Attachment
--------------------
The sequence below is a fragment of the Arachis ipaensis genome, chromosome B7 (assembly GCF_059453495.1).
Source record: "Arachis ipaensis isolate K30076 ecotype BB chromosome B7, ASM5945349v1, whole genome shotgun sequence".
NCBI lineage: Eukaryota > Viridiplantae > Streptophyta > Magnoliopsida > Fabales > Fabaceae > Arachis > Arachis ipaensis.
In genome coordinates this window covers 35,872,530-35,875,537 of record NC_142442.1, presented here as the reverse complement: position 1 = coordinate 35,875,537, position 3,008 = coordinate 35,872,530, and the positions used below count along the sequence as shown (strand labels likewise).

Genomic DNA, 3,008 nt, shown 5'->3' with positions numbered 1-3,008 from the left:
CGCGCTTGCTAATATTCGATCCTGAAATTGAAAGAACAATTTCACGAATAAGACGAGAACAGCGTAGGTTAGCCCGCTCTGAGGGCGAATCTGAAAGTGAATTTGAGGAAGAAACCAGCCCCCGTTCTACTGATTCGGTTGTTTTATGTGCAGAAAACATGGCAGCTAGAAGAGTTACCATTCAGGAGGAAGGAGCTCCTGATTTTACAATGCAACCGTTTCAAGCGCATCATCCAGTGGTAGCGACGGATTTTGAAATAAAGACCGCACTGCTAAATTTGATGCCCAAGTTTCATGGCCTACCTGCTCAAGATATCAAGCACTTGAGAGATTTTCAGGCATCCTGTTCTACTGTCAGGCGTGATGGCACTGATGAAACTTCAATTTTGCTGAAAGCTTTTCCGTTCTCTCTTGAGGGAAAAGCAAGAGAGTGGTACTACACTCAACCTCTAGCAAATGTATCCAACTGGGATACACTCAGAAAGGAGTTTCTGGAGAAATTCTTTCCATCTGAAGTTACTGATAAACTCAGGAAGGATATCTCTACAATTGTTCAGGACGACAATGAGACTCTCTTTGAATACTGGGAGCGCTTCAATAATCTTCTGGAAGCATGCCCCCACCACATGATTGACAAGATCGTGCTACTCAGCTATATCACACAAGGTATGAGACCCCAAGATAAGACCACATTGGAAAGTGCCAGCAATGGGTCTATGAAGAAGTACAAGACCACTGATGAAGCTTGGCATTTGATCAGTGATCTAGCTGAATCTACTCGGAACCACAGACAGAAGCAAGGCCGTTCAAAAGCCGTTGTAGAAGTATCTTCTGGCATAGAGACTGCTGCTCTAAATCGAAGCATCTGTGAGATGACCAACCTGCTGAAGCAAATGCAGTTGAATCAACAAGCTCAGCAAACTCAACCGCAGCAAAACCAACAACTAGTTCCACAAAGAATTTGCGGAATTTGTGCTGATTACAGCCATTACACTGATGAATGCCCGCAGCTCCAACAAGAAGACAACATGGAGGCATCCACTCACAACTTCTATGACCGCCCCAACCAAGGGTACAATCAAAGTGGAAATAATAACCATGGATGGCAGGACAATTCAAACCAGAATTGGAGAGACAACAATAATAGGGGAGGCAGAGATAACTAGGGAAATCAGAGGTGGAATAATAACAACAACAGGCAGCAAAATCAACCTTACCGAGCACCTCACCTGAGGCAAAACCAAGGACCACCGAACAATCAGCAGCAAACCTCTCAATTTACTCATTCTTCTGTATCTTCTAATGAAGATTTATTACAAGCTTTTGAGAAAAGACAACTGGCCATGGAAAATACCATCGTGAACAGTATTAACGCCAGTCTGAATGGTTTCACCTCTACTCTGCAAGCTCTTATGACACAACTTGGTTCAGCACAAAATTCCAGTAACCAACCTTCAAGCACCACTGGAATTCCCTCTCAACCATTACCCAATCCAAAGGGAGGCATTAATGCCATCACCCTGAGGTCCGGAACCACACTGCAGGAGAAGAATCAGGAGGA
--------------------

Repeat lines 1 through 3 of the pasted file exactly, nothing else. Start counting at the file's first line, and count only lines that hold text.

The sequence below is a fragment of the Arachis ipaensis genome, chromosome B7 (assembly GCF_059453495.1).
Source record: "Arachis ipaensis isolate K30076 ecotype BB chromosome B7, ASM5945349v1, whole genome shotgun sequence".
NCBI lineage: Eukaryota > Viridiplantae > Streptophyta > Magnoliopsida > Fabales > Fabaceae > Arachis > Arachis ipaensis.